Winter keeps hanging on and here’s one Midwesterner who would love to get a shot at that weather-prognosticating groundhog. Rather than frightening my wife with the idea of a woodchuck casserole, I’ll just dream of the upcoming fishing season.
A bass fishing vacation would be just right. But where to go?
Eric Pickhartz, managing editor at Wide Open Spaces, www.wideopenspaces.com, developed a list of the top 10 states with the best fishing holes.
• Texas came out on top with Falcon Lake, the spot well-read bass anglers have on their bucket list. There are also other famous bass fishing reservoirs, rivers, streams and ponds spread throughout the state, making Texas the leader in the lower 48 states.
• Michigan. While Buckeyes don’t care for that school up north, we must admit that the Wolverine State is a fisherman’s paradise. Surrounded by the Great Lakes and covered with thousands of inland lakes, streams, rivers, ponds and the breathtaking Grand Traverse Bay, Michigan is the only state giving Texas a run for its money.
• Minnesota, the land of 10,000 lakes. Actually, it’s more like 13,000. Lake Minnetonka, the St. Croix River and the Mississippi are the bass hot-spots.
• Wisconsin offers great access with the bays on Lake Michigan and Superior, Sturgeon Bay, and Chequamegon Bay. There’re also plenty of inland lakes and streams.
• Ohio landed on the list thanks to its North Coast. Lake Erie’s shoreline provides some of the best bass fishing on the planet, while the islands are a smallmouth fisherman’s paradise.
• Florida has a huge following of fishermen with Lake Okeechobee, Lake Seminole, Lake Tarpon and the Everglades ranking high on any list.
• Alabama’s Lake Guntersville recently became the favorite bass fishing lake in the country, a body of water that’s become an essential destination. It routinely yields 10-pound largemouths.
• New York may not have the angling reputation, but it offers both quality and diversity. Lake Champlain is easily one of the greatest lakes for any kind of fishing, bass included.
• Georgia is full of big fish, including the current world-record largemouth, a 22-pound, 4-ounce monster. There’s plenty of water and more fishing tournaments than you can count.
• California cheats a bit by importing Florida bass to stock inland lakes, but who cares? Especially considering that 15-20 pound largemouth bass aren’t unusual. San Joaquin Delta and Clear Lake are tops.
Maybe it’s time to pack. It’s warm in Texas and Florida right now, isn’t it?
Along the Way:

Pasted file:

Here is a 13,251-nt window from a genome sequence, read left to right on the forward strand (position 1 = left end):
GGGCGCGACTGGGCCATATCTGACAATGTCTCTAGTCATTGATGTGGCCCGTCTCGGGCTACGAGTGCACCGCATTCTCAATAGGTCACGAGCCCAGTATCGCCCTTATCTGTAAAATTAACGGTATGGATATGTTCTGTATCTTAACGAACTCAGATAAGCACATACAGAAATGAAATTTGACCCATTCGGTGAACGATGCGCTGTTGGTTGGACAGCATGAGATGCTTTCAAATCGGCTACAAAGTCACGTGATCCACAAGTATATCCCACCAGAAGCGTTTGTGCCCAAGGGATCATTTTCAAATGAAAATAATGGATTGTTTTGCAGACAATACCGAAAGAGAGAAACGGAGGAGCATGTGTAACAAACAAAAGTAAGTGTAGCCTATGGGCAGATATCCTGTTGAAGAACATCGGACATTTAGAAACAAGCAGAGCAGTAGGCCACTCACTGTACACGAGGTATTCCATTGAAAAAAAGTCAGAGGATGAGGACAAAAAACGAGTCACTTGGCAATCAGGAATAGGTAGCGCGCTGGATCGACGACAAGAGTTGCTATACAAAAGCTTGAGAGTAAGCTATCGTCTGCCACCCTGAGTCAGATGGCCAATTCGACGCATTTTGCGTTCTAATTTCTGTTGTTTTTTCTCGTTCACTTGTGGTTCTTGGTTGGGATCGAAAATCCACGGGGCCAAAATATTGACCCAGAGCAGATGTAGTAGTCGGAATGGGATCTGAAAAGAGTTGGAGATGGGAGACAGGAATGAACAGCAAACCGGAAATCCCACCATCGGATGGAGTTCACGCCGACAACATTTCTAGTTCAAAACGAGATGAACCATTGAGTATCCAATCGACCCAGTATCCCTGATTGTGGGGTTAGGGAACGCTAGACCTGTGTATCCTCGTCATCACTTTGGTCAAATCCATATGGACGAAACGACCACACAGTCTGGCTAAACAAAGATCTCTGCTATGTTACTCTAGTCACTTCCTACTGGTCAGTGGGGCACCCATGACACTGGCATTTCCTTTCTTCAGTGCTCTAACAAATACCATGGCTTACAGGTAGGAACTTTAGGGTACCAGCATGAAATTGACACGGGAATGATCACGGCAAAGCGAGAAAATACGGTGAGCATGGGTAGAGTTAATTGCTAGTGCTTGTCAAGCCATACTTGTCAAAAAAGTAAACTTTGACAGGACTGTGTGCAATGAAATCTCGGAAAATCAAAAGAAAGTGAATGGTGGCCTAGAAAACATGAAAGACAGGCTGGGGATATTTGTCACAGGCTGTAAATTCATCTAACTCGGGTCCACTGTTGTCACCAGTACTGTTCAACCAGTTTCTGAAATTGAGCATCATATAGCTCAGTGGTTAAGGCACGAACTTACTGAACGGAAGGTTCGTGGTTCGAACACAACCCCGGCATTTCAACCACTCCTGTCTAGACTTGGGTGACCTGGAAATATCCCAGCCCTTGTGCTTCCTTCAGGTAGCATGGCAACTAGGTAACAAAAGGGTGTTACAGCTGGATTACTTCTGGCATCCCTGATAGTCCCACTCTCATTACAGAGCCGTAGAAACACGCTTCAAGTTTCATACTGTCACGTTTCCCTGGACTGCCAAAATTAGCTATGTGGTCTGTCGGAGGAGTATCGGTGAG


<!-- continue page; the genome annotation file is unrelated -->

Ducks Unlimited, the National Wild Turkey Federation, Pheasants Forever and Quail Forever recently signed a memorandum of understanding with the goal of furthering sporting traditions across North America.
“We’re losing 6,000 acres of habitat every day. Hunters fund conservation but now we’re at the point where less than 10 percent of the American population hunts, so the funding source is going away,” said National Wild Turkey Federation CEO George Thornton.
“We know we can’t solve this alone. It’s bigger than one organization.”
“In the face of the most rapid loss of wildlife habitat in modern times, it simply makes sense for our organizations to team up wherever possible,” said Howard Vincent, president and CEO of Pheasants Forever and Quail Forever.
“From our local chapters holding youth mentor hunts to state land acquisition projects, our goal is to accomplish more for current and future generations of bird hunters as partners in conservation,” Vincent said.
The goals of the partnership will be achieved through the support of an engaged and growing community of sportsmen and women and other outdoor enthusiasts, including the members and supporters of the partner organizations.
For information, visit www.ducks.org, www.nwtf.org or www.pheasantsforever.org.
• Today-Tomorrow: Tri-State Gun Collectors Show, Allen County Fairgrounds.
• March 8: National Wild Turkey Banquet, Elks Lodge, 320 E. Wyandot St., Upper Sandusky. For tickets: 419-294-4869 or email email@example.com.
Abrams is a retired wildlife officer supervisor for the state Division of Wildlife in Findlay. He can be reached at P.O. Box 413, Mount Blanchard, OH 45867-0413 or via email at firstname.lastname@example.org.
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